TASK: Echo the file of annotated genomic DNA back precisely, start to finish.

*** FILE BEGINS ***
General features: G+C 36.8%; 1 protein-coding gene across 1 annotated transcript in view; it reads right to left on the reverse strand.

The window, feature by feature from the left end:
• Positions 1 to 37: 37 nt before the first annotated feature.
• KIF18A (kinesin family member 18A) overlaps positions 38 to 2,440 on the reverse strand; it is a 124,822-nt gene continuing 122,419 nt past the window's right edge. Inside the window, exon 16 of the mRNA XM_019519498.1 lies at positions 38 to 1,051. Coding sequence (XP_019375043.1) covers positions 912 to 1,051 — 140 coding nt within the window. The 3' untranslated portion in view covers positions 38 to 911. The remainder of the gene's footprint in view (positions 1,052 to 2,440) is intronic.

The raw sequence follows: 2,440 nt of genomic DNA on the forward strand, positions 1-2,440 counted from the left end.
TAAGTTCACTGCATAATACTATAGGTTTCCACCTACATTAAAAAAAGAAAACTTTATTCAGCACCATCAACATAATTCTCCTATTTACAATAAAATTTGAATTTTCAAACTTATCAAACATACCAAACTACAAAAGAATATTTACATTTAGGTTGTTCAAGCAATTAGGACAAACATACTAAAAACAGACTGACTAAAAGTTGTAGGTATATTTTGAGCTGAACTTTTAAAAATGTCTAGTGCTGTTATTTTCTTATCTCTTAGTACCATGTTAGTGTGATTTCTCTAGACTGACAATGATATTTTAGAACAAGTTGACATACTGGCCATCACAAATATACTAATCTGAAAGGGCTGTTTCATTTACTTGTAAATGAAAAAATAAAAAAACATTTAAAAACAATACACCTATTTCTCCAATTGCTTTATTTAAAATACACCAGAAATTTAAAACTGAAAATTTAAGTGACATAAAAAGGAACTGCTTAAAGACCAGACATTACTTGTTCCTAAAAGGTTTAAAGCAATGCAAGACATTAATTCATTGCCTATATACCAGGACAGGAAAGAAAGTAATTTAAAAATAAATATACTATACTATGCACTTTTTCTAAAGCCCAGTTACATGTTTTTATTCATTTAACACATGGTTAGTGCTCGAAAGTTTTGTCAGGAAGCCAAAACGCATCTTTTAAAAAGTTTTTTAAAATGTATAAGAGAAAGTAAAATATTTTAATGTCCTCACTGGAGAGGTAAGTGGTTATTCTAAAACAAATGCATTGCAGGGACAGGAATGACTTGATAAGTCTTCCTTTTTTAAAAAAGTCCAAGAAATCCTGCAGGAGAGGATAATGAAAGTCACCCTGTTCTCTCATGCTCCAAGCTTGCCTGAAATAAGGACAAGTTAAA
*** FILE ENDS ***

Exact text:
General features: G+C 36.8%; 1 protein-coding gene across 1 annotated transcript in view; it reads right to left on the reverse strand.

The window, feature by feature from the left end:
• Positions 1 to 37: 37 nt before the first annotated feature.
• KIF18A (kinesin family member 18A) overlaps positions 38 to 2,440 on the reverse strand; it is a 124,822-nt gene continuing 122,419 nt past the window's right edge. Inside the window, exon 16 of the mRNA XM_019519498.1 lies at positions 38 to 1,051. Coding sequence (XP_019375043.1) covers positions 912 to 1,051 — 140 coding nt within the window. The 3' untranslated portion in view covers positions 38 to 911. The remainder of the gene's footprint in view (positions 1,052 to 2,440) is intronic.

The raw sequence follows: 2,440 nt of genomic DNA on the forward strand, positions 1-2,440 counted from the left end.
TAAGTTCACTGCATAATACTATAGGTTTCCACCTACATTAAAAAAAGAAAACTTTATTCAGCACCATCAACATAATTCTCCTATTTACAATAAAATTTGAATTTTCAAACTTATCAAACATACCAAACTACAAAAGAATATTTACATTTAGGTTGTTCAAGCAATTAGGACAAACATACTAAAAACAGACTGACTAAAAGTTGTAGGTATATTTTGAGCTGAACTTTTAAAAATGTCTAGTGCTGTTATTTTCTTATCTCTTAGTACCATGTTAGTGTGATTTCTCTAGACTGACAATGATATTTTAGAACAAGTTGACATACTGGCCATCACAAATATACTAATCTGAAAGGGCTGTTTCATTTACTTGTAAATGAAAAAATAAAAAAACATTTAAAAACAATACACCTATTTCTCCAATTGCTTTATTTAAAATACACCAGAAATTTAAAACTGAAAATTTAAGTGACATAAAAAGGAACTGCTTAAAGACCAGACATTACTTGTTCCTAAAAGGTTTAAAGCAATGCAAGACATTAATTCATTGCCTATATACCAGGACAGGAAAGAAAGTAATTTAAAAATAAATATACTATACTATGCACTTTTTCTAAAGCCCAGTTACATGTTTTTATTCATTTAACACATGGTTAGTGCTCGAAAGTTTTGTCAGGAAGCCAAAACGCATCTTTTAAAAAGTTTTTTAAAATGTATAAGAGAAAGTAAAATATTTTAATGTCCTCACTGGAGAGGTAAGTGGTTATTCTAAAACAAATGCATTGCAGGGACAGGAATGACTTGATAAGTCTTCCTTTTTTAAAAAAGTCCAAGAAATCCTGCAGGAGAGGATAATGAAAGTCACCCTGTTCTCTCATGCTCCAAGCTTGCCTGAAATAAGGACAAGTTAAA